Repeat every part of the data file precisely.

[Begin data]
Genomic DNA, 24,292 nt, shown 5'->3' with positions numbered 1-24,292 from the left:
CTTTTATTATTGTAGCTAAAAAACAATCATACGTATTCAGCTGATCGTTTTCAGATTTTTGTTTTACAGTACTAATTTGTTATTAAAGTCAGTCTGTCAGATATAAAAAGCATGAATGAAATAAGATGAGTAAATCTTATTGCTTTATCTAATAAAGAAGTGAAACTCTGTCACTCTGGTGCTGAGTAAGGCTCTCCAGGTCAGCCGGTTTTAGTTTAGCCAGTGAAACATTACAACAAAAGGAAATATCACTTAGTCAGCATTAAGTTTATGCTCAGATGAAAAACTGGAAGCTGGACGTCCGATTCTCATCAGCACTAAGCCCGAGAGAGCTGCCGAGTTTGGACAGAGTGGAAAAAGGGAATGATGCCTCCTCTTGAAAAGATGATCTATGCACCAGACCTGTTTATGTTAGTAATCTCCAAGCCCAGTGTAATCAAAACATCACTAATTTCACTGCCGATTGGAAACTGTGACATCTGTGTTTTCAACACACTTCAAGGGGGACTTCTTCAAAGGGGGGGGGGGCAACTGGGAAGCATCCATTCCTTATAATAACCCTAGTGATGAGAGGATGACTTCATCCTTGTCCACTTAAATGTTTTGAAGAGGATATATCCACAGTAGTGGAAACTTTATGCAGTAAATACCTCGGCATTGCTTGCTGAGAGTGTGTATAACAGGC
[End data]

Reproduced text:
Genomic DNA, 24,292 nt, shown 5'->3' with positions numbered 1-24,292 from the left:
CTTTTATTATTGTAGCTAAAAAACAATCATACGTATTCAGCTGATCGTTTTCAGATTTTTGTTTTACAGTACTAATTTGTTATTAAAGTCAGTCTGTCAGATATAAAAAGCATGAATGAAATAAGATGAGTAAATCTTATTGCTTTATCTAATAAAGAAGTGAAACTCTGTCACTCTGGTGCTGAGTAAGGCTCTCCAGGTCAGCCGGTTTTAGTTTAGCCAGTGAAACATTACAACAAAAGGAAATATCACTTAGTCAGCATTAAGTTTATGCTCAGATGAAAAACTGGAAGCTGGACGTCCGATTCTCATCAGCACTAAGCCCGAGAGAGCTGCCGAGTTTGGACAGAGTGGAAAAAGGGAATGATGCCTCCTCTTGAAAAGATGATCTATGCACCAGACCTGTTTATGTTAGTAATCTCCAAGCCCAGTGTAATCAAAACATCACTAATTTCACTGCCGATTGGAAACTGTGACATCTGTGTTTTCAACACACTTCAAGGGGGACTTCTTCAAAGGGGGGGGGGGCAACTGGGAAGCATCCATTCCTTATAATAACCCTAGTGATGAGAGGATGACTTCATCCTTGTCCACTTAAATGTTTTGAAGAGGATATATCCACAGTAGTGGAAACTTTATGCAGTAAATACCTCGGCATTGCTTGCTGAGAGTGTGTATAACAGGC